When Battlefield wideout Zac Kerxton was being interviewed following Thursday’s 49-19 win for the Bobcats over Woodbridge, his quarterback, senior Matt Gallagher, interrupted as he explained the duo’s approach to beating press coverage. Kerxton shushed Gallagher, not wanting their silver-bullet pass route to make it onto the record.
But if the two continue to connect for big plays — Gallagher tossed three touchdown passes to Kerxton in the home win in Haymarket — it’s hard to imagine their penchant for the big play will go unnoticed for much longer.
“I think the game’s just slowed down,” said Gallagher, who’s entering his second season behind center for the Bobcats (1-0). “Everything’s a lot easier. I’m more prepared, and I can just go out and play football, basically.”
That preparation started this summer at James Long Park, a grass field about a mile from Battlefield. Gallagher organized the three-times-a-week workouts with his pass catchers. The group worked its way through Battlefield’s entire route tree, hoping to render the playbook’s concepts second nature when the season started.
“It sort of became addictive, and we wanted to get really good as a unit,” Gallagher said.
For a weapon such as Kerxton, who’s eyeing a transition from role player to featured target, the workouts paid off, if only in the currency of confidence.
“I’m just trying to contribute more than I did last year, because last year I was scared my first time starting, and this season I’m a lot more comfortable,” he said. “The reps really helped. Everything was down and ready to go come season time.”
Gallagher threw for 198 yards and threw only one incompletion in eight attempts. He also ran for two touchdowns on quarterback sneaks and helped Battlefield to a 35-12 halftime lead. Corey Parker added a pair of scores on the ground, and Sam Drzal rushed for 140 yards on 14 carries.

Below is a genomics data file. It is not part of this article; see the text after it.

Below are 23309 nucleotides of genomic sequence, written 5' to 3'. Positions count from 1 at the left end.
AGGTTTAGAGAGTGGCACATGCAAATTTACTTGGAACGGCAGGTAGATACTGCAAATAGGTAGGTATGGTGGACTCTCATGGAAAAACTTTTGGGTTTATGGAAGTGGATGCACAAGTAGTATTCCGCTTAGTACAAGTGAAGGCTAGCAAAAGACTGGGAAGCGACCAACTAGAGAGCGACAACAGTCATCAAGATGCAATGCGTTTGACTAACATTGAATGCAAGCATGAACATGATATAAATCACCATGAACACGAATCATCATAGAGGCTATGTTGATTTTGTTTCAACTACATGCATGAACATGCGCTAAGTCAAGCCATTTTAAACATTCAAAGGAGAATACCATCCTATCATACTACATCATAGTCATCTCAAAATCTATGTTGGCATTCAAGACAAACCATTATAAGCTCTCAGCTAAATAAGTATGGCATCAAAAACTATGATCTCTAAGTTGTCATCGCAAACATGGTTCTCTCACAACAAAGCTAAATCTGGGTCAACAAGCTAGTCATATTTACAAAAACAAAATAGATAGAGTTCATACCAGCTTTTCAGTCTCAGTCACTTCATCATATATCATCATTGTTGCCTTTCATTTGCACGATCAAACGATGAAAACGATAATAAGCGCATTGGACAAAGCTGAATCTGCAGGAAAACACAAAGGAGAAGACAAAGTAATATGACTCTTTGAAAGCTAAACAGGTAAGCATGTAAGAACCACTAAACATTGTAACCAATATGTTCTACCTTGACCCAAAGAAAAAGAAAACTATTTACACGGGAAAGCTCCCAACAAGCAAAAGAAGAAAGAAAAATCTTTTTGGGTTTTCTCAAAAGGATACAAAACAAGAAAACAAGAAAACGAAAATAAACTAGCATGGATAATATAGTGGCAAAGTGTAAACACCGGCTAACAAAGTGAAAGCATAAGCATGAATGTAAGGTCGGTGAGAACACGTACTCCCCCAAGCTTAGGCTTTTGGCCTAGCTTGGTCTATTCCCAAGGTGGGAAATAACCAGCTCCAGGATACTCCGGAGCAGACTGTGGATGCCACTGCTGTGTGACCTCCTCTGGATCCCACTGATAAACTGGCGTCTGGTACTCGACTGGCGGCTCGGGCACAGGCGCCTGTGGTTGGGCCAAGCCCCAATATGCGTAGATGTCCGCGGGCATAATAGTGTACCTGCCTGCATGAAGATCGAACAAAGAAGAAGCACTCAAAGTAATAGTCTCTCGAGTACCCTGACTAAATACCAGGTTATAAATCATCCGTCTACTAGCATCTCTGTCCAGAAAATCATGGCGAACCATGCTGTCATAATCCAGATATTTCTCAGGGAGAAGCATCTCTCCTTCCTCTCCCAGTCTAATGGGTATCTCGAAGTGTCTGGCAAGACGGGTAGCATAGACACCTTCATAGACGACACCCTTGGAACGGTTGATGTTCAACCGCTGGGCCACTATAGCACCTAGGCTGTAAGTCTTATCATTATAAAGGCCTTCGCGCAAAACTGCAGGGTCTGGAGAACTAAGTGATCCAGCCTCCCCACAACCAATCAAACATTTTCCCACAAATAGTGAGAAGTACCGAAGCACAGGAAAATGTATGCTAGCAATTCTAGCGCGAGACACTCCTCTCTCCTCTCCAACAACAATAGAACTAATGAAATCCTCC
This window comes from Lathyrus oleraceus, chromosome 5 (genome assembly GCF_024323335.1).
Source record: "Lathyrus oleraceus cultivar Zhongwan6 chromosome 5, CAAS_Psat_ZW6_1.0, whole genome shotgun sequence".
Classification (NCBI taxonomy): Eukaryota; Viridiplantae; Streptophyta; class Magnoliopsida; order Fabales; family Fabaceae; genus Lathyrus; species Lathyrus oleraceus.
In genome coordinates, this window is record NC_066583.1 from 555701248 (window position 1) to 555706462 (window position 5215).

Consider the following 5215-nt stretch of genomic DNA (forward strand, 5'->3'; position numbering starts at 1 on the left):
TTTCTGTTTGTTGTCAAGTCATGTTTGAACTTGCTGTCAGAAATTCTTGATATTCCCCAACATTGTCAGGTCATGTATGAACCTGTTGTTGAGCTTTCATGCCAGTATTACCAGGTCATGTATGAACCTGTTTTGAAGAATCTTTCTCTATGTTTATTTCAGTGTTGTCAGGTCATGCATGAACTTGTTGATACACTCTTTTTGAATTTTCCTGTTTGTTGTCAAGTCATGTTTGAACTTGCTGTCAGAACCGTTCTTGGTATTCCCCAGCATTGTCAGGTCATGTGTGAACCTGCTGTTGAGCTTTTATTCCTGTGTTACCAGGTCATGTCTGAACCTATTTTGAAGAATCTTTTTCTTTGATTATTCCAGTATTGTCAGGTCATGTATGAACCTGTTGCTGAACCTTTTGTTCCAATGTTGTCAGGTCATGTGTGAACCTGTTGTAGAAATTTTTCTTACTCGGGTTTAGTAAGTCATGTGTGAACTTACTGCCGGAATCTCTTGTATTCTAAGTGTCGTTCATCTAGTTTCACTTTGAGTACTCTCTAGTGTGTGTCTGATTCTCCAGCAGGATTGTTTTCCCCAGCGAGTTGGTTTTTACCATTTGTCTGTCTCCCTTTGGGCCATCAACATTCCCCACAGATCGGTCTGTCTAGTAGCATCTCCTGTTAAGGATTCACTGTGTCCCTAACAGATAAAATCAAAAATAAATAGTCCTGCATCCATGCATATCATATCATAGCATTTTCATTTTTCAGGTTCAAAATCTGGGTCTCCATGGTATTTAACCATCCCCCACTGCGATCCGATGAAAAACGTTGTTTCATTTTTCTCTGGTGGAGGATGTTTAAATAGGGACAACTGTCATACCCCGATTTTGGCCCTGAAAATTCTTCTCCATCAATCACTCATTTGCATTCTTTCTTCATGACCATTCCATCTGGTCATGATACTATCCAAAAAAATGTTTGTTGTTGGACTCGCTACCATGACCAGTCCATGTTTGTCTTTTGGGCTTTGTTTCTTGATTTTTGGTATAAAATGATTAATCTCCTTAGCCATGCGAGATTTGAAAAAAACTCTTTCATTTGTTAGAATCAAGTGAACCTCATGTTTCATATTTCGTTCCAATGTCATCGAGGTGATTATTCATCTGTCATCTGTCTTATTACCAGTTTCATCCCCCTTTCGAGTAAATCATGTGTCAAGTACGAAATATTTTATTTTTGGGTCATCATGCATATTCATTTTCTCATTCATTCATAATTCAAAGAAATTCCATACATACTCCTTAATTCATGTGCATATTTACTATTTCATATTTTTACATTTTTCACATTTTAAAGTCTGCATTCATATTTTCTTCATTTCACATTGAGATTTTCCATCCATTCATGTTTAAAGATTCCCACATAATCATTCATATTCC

For Woodbridge, senior quarterback Mike Majette threw a pair of touchdowns to wide receiver Kalel Grant, including an 80-yard heave off play action in the second quarter. But the Vikings left some big plays on the field, including a first-half fumble when the running back was stood up inside the Battlefield 5-yard line, and a dropped pass that would’ve gone for a score.
“We moved the ball, and we got the ball into really good positions — the downside is that we didn’t capitalize,” Woodbridge Coach Karibi Dede said. “We didn’t actually get the ball into the end zone. When we look back, we’ll have a lot of yardage and first downs.”
Battlefield junior place kicker Brendan Feehan, younger brother of 2013 second-team All-Met and current Bucknell kicker Connor Feehan, booted seven touchbacks on kickoffs.
“This group of kids is probably the most enjoyable group that we’ve had in a long time,” Battlefield coach Mark Cox said. “They’re fun to go out here and practice with. We don’t really have superstars, or at least they don’t act like it.”
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